Eve-Skunk (Thank you goes to “anonymous”)
This site allows you to see the standings and alliance mails. You wont be able to find all the alliances here, but check it on the off chance that they are listed. Looking trough the corp/alliance mails can give you an idea of activity, member count, willingness to communicate, operations and similar. But please keep in mind that even if an alliance has few mails it might just mean that they do everything over corp forums, so don’t disregard a corp based on this alone.
More on writing your ad. (Thank you goes to Dyvim Slorm)
When writing your advert you should include the very basic information like what timezone you are in, and area’s you prefer to avoid/operate in. It could also be a good idea to include professions you don’t want to be affiliated with (as an example some don’t want to be in a corp with “pirates”, and some don’t want to be in a corp with “carebears”).
Activity (Thanks goes to Dywim Slorm)
To get an idea of activity you can either add corp members to your watchlist, or you can set the corp to +5 so they are easy to spot in local. Look up their members on EVE Who and use a locator agent to find the areas they operate (look up more then one member, not everyone will be in the same area).
*Please note that killboards will also give you an idea of activity, especially when looking at a PVP oriented corporation (thanks goes to “anonymous”)
Fleet doctorine. (Thanks goes to Captain Meric)
In some cases you might already know what ship(s) you prefer/want to fly, and in some cases this may simply not be a viable option in the corporation your looking at joining. Ask the recruiters if they have any special requirements regarding what ships you can and can not use while participating in fleets and or/solo roams.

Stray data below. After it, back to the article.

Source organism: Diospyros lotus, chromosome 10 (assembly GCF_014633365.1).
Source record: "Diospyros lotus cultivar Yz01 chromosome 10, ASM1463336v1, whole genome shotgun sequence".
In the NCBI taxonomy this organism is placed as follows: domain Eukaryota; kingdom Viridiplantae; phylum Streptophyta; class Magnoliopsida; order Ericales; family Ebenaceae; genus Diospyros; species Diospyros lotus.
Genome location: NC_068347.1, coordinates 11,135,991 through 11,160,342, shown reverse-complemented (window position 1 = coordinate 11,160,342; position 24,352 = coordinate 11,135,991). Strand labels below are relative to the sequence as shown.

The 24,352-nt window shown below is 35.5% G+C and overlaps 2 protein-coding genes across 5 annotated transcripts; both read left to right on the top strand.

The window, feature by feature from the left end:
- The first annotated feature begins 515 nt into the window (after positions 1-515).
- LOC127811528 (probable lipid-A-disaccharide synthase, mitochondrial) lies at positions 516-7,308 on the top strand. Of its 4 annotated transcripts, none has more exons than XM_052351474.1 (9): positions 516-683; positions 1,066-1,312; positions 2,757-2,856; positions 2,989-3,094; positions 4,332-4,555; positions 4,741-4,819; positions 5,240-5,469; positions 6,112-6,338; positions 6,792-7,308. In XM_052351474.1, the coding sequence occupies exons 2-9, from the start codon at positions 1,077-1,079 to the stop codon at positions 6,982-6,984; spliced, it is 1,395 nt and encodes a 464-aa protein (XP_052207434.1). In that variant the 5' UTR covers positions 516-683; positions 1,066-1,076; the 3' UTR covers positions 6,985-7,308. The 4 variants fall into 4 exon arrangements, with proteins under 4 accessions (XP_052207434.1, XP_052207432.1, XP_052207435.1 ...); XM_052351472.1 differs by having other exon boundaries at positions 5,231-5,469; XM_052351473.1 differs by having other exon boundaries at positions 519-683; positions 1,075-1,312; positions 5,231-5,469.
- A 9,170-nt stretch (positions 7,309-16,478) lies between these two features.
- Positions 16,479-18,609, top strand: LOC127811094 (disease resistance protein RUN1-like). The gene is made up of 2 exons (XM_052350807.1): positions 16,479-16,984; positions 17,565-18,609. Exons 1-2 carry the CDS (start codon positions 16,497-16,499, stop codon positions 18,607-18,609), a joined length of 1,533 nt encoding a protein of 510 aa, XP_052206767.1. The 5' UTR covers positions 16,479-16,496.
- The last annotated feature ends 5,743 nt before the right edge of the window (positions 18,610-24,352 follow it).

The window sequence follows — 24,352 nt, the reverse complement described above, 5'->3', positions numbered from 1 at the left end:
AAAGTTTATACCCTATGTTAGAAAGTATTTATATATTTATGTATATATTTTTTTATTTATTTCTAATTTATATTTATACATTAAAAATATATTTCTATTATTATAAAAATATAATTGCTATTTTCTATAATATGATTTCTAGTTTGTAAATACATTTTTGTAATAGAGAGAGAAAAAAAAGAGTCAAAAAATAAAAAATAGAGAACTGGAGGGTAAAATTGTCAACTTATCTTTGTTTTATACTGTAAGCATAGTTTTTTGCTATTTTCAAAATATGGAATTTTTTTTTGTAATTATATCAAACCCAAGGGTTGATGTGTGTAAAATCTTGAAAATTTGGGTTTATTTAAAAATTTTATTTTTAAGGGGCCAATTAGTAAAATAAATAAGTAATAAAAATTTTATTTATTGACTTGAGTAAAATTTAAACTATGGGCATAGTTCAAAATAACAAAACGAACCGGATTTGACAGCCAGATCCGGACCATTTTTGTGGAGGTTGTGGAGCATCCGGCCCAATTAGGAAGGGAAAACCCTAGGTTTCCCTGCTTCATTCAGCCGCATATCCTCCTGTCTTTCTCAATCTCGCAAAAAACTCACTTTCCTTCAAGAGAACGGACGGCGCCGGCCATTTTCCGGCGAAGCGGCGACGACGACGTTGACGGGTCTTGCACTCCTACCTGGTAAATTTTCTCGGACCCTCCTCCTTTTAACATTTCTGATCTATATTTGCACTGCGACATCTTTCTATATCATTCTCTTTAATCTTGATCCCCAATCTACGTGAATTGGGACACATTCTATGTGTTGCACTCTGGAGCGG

This especially goes for corporations in 0.0, WH corporations and PVP corporations.
Finding a corporation that speaks your native language.
Updated. Please check the next post for a list of language channels.
Advance within the corporation. (Thanks goes to Captain Meric)
Once you have found a corporation you enjoy being a member off, and you think you will stay with for a while, you may find that you evolve a desire to either advance in rank, or just help out. Every corporation loves recruiters, because recruitment is (for many) one of the worst jobs you can possibly have in EVE, thus there is often available spots that needs to be filled within your corporation.
But some enjoy it, and have a gift for it, so if you think this is something you might enjoy doing and your serious about it talk to the head recruiter and offer to help out. Maybe it will lead to more leadership roles, or maybe you will find your self not wanting more responsibility, but if nothing else its good to have this kind of experience to point back at if you end up having to look for a new corp down the line.
And believe me, most recruiters love anyone who is willing to offer any assistance Lol
No matter what corp you join chances are high that at some point you will encounter a war dec. For a new player this might sound scary, but if you are careful, do research, follow basic guidelines (always watch local!) and listen to your superiors and FC’s you will be fine most of the time.
However, some corporations are to new to really know how to deal with war declarations.